Arrivals: Cheri Tannenbaum - From Edmonton to Efrat

Stricken with dystonia in her early 20s, Cheri Tannenbaum says, 'I live challenges.'

Cheri Tannenbaum 88 224 (photo credit: Courtesy )
Cheri Tannenbaum 88 224
(photo credit: Courtesy )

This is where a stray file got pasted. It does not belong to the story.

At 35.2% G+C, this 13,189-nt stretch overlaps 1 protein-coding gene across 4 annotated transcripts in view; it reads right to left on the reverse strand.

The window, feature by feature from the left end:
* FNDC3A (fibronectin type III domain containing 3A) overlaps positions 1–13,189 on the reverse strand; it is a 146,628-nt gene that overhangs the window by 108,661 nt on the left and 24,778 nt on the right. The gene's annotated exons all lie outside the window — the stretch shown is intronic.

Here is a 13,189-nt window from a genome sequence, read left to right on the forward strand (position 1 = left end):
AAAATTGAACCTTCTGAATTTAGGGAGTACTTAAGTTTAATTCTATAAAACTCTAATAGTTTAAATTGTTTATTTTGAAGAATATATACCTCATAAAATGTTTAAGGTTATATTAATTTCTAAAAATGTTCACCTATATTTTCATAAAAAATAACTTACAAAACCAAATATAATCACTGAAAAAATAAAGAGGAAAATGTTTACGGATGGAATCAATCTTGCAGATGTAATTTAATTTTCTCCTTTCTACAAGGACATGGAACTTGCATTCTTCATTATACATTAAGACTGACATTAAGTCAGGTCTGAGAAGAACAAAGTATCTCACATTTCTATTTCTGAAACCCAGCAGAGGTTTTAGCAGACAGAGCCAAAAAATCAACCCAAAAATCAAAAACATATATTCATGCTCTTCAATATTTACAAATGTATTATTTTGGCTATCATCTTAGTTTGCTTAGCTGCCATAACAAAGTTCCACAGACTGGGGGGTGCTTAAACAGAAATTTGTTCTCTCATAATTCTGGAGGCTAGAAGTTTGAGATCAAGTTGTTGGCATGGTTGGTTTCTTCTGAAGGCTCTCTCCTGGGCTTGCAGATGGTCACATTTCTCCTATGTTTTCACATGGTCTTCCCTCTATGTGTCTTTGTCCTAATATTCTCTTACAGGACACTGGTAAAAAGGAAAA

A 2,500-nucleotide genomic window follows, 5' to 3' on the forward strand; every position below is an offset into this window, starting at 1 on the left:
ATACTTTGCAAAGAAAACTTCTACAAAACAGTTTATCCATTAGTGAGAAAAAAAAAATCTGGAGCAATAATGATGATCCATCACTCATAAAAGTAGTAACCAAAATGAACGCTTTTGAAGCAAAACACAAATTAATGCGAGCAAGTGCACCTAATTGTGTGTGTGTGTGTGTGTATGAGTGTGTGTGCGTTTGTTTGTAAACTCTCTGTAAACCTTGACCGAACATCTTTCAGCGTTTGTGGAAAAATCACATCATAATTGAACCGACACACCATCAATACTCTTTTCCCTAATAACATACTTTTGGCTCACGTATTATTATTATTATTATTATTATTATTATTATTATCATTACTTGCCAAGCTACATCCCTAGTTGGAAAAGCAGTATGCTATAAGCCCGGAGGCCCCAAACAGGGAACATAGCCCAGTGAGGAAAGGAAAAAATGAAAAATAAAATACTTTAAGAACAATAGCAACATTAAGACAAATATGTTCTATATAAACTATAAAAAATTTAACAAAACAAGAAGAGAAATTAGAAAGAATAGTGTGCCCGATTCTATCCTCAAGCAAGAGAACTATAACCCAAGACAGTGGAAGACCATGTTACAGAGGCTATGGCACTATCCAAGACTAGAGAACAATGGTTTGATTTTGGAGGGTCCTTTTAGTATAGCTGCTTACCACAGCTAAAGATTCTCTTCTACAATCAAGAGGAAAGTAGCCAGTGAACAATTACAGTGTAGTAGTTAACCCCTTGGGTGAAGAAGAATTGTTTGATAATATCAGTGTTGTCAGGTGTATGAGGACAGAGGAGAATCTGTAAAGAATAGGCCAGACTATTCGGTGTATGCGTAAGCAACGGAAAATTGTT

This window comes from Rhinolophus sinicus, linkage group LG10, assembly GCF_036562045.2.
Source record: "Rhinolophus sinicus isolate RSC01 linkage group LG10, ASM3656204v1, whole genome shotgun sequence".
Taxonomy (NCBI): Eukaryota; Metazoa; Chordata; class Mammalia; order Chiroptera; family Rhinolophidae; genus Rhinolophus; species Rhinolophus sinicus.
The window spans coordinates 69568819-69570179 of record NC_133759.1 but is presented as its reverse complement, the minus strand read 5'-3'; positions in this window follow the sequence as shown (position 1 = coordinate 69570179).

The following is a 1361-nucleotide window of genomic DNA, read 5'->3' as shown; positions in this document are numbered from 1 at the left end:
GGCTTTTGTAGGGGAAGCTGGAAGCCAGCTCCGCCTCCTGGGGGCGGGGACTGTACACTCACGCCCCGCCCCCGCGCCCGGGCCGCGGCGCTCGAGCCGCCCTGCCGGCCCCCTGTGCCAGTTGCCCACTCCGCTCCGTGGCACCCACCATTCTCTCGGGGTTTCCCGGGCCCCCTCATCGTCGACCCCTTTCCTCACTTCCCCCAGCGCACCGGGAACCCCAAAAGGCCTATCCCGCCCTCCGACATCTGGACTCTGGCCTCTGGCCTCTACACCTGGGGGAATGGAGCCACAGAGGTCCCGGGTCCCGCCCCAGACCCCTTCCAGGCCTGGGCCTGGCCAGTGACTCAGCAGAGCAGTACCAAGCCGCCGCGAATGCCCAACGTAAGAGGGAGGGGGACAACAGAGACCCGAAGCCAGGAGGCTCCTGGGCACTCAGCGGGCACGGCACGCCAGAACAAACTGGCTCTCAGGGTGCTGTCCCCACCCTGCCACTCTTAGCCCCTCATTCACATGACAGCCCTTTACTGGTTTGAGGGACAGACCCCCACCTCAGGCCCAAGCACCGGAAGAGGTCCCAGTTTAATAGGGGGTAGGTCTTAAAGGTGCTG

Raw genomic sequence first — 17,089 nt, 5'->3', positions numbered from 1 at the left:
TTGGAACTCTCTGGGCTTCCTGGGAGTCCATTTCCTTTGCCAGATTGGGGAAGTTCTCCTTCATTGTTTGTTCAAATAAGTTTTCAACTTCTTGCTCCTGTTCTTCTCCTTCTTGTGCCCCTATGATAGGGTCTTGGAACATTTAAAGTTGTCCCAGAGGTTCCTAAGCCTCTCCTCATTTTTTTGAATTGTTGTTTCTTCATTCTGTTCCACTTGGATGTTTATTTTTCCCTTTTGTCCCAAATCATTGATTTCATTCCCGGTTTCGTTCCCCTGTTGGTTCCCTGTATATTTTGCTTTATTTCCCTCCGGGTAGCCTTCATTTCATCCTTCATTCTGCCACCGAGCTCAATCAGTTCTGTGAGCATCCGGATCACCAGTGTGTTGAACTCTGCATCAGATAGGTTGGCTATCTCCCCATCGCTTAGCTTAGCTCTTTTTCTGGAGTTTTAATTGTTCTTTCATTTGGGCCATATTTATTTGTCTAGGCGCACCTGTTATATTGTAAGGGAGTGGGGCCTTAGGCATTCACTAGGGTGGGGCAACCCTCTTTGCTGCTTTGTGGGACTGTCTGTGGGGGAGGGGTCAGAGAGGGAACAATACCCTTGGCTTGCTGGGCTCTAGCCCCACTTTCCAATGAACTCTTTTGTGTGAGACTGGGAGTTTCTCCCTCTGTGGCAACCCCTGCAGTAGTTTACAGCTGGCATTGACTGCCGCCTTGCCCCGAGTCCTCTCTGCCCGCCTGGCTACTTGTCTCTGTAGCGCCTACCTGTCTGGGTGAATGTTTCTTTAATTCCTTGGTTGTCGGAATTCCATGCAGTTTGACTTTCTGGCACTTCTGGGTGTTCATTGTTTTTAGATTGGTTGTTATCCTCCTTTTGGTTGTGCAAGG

Cheri Tannenbaum came here in 1994 with her husband, Harvey, and their eight-year-old daughter Orit. For Tannenbaum, who had been digging into her Jewish roots in Canada and then the US, moving to Israel was like "coming home," she says. Stricken with a debilitating condition in her early 20s that made it very difficult for her to walk or talk, life became an ongoing battle of physical and emotional challenges. But armed with intelligence, creativity, a sense of humor and an indomitable spirit, there are no challenges that she has not been able to meet head on and prevail - not even Israel. LIFE BEFORE ALIYA Born in Edmonton, Alberta, Cheri Belzberg grew up in Vancouver, British Columbia. To further her growing interest in her Jewish heritage, she attended Stern College in New York to immerse herself in a year of Jewish studies. That year, two things occurred that would change the course of her life: She began to develop the symptoms of dystonia, a rare neurological condition, and she met Harvey Tannenbaum from Los Angeles, the man to whom she has been married for 35 years. Cheri and Harvey were wed the following year and built a home in LA, where doctors told her there was no known cure for dystonia because medical scientists could not determine the cause of the condition. In 1976 her parents founded the Dystonia Medical Research Foundation, which gathered doctors and researchers from around the world to try to find a cure. Over the years the foundation has helped thousands of sufferers, but, as she comments, not the person for whom it was established, as her particular case does not fit into any of the existing categories of the disease. In LA, she received a BA in psychology and an MA in human development. She had wanted to teach children with special needs, however that required a degree in regular education, and her speech problem prohibited her from being able to teach a class of "30 rowdy youngsters" as she puts it. Turning her attention to her creative talents and her flair for fashion, she went to fashion design school. She then took a jewelry-making course and began to design one-of-a-kind necklaces made of chunky beads, glass, acrylic, silver and gold-plated ornaments. Impassioned with the joy of creating these bold, colorful pieces, she felt she had found her niche. But one more creative element was missing from her life: She wanted to have a child. Although doctors warned her that she stood a 50 percent chance of having a sick child, she gave birth to a healthy baby girl, Orit, who is now married and has two children of her own. After having lived in LA for 20 years, the signs began pointing to the family's moving to Israel. Tannenbaum had already visited here five times before. Harvey ran a kosher restaurant, but he had taken on too much and had to close up shop. And Cheri's brother Marc was living here, as was Harvey's sister, Marla Farkas, so the couple felt it was time to make aliya. ARRIVAL As she recounts, they left Los Angeles on June 30, 1994, the day "O.J. Simpson 'didn't kill' his wife." As the LAPD was chasing Simpson's white Bronco down the streets of Brentwood, the Tannenbaums were winging their way to the Holy Land. Marc Belzberg was at the airport to greet his sister and her family. Says Cheri, "I felt a peace and contentment that I had finally arrived in the place where all Jews should be - in the land of Israel, our land." SETTLING IN The Tannenbaums went to live in Jerusalem, in an apartment in Katamon near Marc and his growing family. They lived on Rehov Tel Hai for five years, near the Horev school that she had wanted her daughter to attend. In the first six months, Tannenbaum spent her time familiarizing herself with the lay of the land - where to shop for food and find out where the doctors and hospitals were. She also monitored Orit's adjustment to school and made sure she got all the help she needed to succeed academically. And, she adds, "I also needed to find a place to progress in my own spiritual development." In Katamon, the couple had two more (healthy!) children - daughter Nechama who is 12, and son Simcha who is 11. LANGUAGE Harvey and Cheri had attended day school as children, so they did not have a problem speaking Hebrew. Entering third grade, Orit did not have any previous knowledge of the language, so it was difficult for her at first, says Tannenbaum. "But she had a lot of help, and kids learn fast." DAILY LIFE The Tannenbaums have been living in Efrat since 1998. "We needed space and wanted more of a community feeling," she explains. And Harvey's sister and family live there. "I turned into a country bumpkin," she says, "and was happy to do so." Harvey established a business called Protexsia Plus, which caters to a wide range of visitors' needs, such as airport pickup, tours and accommodation. Tannenbaum takes care of her two younger children at home and continues to make jewelry. "Everyone who sees my stuff loves it, but it takes guts to wear my necklaces," she admits. In addition, she has launched into another area of fashion: She designs skirts made entirely from men's ties. An interesting feature of her necklaces and her skirts is that they look heavy, but both are actually lightweight on the body. She has about 400 necklaces and 100 skirts at home. On her Web site (www.designsbycheri.com) she showcases her creations. "Ideally," she says, "I'd love to have someone take them and sell them for me. I just want to create, not sell." She also continues her spiritual development by attending various classes. What's more, she recently started to play the harp. "I am interested in pursuing a career as a harp therapist, playing the instrument in hospitals. But for that I have a long road ahead of me," she says. CHALLENGES "With my condition, my life is one big challenge wherever I am," she says. In Israel, she says, it is easier to communicate via her Palm Pilot, which she uses to type out whatever she wants to say. "I figured I live challenges, so I might as well go through with them in my homeland. My husband deals with all the Israeli stuff, so I don't have to. He doesn't find anything a challenge. He has a way of getting to the right people and getting everything done one, two three." BEST THINGS ABOUT ISRAEL "Every step I take in this holy land is a mitzva," says Tannenbaum. On a more corporeal level, "you can go into basically any restaurant or grocery store and know that what you are buying or eating is kosher." And, she says, "I actually feel that the concept of all Israel is responsible for one another is being manifested here." ADVICE TO NEW IMMIGRANTS "When dealing with Israelis or Israeli bureaucracy, don't give up!" To propose an immigrant for an 'Arrivals' profile, please send a one paragraph e-mail to: [email protected]